Link to Owner Dr. Robert B. Pamplin Jr.



PAMPLIN MEDIA GROUP FILE PHOTO - Aaron and Melissa Klein taped this sign in the window of their Gresham bakery in September 2013 when they closed the store and moved their bakery business into their home.An administrative law judge has recommended that $135,000 be awarded to a lesbian couple for “emotional suffering” they felt when Gresham bakery Sweetcakes by Melissa refused to make a cake for their wedding ceremony.

Administrative Law Judge Allan McCullough included the recommended award in his April 21 111-page proposed order. The recommendation is not a fine or a penalty against Sweetcakes by Melissa’s operators Melissa and Aaron Klein, but an award for emotional distress that the couple felt because of the discrimination.

The Kleins refused in January 2013 to make a wedding cake for Laurel Bowman-Cryer and Rachel Bowman-Cryer’s wedding ceremony. Aaron Klein declined the request to make the cake based on his religious beliefs. Slightly more than two years earlier, the Kleins had made a wedding cake for Cryer’s mother, Cheryl McPherson.

Cryer and Bowman filed separate discrimination complaints against the Gresham bakery in August and November 2013.

In September 2013, the Kleins closed their Gresham shop and moved the business into their home, where they made custom cakes.

McCullough’s proposed order awards $60,000 in damages to Laurel Bowman-Cryer and $75,000 in damages to Rachel Bowman-Cryer. According to the proposed order, McCullough said the Kleins violated the Oregon Equality Act of 2007, which protects the rights of gays, lesbians, bisexual and transgender people in employment, housing and public places.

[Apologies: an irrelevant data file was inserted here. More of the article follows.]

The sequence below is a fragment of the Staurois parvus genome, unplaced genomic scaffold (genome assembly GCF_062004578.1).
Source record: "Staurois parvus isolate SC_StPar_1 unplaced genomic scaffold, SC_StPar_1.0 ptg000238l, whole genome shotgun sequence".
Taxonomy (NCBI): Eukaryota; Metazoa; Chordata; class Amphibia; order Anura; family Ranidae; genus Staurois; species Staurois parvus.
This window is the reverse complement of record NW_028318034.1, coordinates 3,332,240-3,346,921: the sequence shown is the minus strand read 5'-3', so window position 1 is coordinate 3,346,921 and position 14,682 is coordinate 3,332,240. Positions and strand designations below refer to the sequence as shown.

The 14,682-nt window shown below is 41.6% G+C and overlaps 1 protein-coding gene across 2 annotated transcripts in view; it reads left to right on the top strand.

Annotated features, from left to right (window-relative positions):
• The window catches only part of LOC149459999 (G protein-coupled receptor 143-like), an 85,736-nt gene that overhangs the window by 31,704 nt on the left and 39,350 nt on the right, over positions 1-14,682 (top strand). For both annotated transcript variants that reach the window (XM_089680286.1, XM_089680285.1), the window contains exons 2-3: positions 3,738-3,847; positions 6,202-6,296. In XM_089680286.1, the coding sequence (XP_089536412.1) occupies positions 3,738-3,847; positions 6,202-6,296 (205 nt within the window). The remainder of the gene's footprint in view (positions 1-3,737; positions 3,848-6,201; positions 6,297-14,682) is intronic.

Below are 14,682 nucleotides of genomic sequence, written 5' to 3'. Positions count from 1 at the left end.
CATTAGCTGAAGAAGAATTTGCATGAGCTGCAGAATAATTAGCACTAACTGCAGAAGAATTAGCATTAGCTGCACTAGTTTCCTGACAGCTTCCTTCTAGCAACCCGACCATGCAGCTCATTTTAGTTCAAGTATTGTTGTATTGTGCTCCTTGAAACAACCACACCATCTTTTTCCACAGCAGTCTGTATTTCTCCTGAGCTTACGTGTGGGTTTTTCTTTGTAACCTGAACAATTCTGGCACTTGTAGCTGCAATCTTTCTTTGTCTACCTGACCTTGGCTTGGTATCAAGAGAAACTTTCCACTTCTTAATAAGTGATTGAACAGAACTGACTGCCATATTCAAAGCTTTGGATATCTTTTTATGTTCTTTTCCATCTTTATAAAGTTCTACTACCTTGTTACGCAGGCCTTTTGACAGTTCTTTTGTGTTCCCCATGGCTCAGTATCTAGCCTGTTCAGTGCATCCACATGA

According to BOLI officials, the agency has only found evidence of violations in six investigations of Equality Act accommodations complaints in the seven years.

Oregon’s Bureau of Labor and Industries will use McCullough’s proposed award as part of its final order. Both the Kleins and BOLI administrative prosecutors will review the proposed order and may file exceptions. Labor Commissioner Brad Avakian will issue the agency’s final ord er in the case. Once a final order has been set, the respondents can appeal the ruling to the Oregon Court of Appeals.

Groups square off

Tony Perkins, president of the Family Research Council and a supporter of the Kleins, said the decision was “an egregious assault on the freedom Americans have to peaceably live their lives according to their beliefs.”

“A government able to bankrupt people for standing by their deepest beliefs is a government of unbridled power and a threat to everyone’s freedom,” Perkins said in an April 24 statement. “Our prayer and hope is that these fines will be overturned by a judge who remains committed to constitutional freedoms and that individual liberty will triumph over intrusive over reaching government.”

Basic Rights Oregon, which advocates for gay, lesbian, bisexual and transgender people in Oregon, issued statements praising the decision and BOLI for taking on the case.

Jeana Frazzini, Basic Rights Oregon’s co-director, said the case “struck a chord with many Oregonians because allowing businesses to deny goods and services to people because of who they are and whom they love is hurtful and wrong.”

Nancy Haque, Basic Rights Oregon’s co-director, said Sweetcakes’ owners could not rely on their religious beliefs to deny services. “Religious freedom is a fundamental part of America, and is written into our state’s constitution already,” she said. “But those beliefs don’t entitle any of us to discriminate against others. Religious liberty should not be used to discriminate against people.”

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